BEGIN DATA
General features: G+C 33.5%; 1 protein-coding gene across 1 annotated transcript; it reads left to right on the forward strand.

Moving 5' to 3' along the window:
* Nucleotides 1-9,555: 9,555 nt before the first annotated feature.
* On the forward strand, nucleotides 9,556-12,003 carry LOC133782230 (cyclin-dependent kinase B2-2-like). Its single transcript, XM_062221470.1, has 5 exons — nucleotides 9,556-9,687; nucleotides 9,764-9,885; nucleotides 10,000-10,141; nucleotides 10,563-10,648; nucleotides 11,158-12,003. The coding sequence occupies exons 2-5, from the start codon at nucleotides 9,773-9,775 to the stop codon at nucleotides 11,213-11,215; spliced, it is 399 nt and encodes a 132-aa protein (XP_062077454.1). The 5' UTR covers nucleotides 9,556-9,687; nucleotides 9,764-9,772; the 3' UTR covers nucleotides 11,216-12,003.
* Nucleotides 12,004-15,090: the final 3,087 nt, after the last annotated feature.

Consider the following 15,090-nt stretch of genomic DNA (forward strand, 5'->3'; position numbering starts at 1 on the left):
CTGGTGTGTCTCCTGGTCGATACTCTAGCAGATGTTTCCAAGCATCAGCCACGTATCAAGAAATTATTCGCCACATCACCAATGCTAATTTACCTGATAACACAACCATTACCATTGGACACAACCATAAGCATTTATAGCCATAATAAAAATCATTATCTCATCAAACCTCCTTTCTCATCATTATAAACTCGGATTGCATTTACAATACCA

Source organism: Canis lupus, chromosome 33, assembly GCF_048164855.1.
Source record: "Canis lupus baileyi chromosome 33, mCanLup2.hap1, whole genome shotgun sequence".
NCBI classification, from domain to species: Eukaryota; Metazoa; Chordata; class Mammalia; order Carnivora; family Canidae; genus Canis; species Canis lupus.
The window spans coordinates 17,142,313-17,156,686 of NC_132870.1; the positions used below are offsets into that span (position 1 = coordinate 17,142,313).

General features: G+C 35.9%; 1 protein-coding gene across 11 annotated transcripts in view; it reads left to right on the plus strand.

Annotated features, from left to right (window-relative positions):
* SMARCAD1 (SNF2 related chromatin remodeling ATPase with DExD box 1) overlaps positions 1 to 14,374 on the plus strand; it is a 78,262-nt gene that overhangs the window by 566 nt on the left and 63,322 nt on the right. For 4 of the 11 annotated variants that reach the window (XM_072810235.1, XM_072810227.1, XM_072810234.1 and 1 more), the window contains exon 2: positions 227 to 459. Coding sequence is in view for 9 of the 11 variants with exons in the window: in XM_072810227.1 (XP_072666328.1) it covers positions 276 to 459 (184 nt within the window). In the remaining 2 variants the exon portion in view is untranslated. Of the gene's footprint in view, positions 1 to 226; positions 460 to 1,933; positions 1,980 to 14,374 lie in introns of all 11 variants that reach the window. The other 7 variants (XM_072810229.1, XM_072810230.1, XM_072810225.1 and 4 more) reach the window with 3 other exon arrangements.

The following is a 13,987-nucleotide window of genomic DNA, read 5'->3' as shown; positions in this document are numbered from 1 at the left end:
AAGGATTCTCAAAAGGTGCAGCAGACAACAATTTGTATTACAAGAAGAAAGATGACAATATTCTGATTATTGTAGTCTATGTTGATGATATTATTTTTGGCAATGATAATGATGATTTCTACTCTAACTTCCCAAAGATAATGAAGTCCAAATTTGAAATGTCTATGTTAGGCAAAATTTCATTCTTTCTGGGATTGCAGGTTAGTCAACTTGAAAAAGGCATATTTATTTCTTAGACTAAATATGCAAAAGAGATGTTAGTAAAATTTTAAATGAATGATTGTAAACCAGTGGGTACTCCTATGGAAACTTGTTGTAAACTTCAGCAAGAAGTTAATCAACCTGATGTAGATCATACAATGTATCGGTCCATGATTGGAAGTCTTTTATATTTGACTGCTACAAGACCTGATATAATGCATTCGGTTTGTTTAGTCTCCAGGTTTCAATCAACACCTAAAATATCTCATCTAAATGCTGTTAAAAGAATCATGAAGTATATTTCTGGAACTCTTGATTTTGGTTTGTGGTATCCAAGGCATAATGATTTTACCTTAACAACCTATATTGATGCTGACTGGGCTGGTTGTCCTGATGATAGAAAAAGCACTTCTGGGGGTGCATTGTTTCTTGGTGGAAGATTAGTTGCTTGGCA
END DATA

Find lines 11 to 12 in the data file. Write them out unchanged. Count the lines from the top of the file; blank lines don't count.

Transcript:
The window spans coordinates 17,142,313-17,156,686 of NC_132870.1; the positions used below are offsets into that span (position 1 = coordinate 17,142,313).

General features: G+C 35.9%; 1 protein-coding gene across 11 annotated transcripts in view; it reads left to right on the plus strand.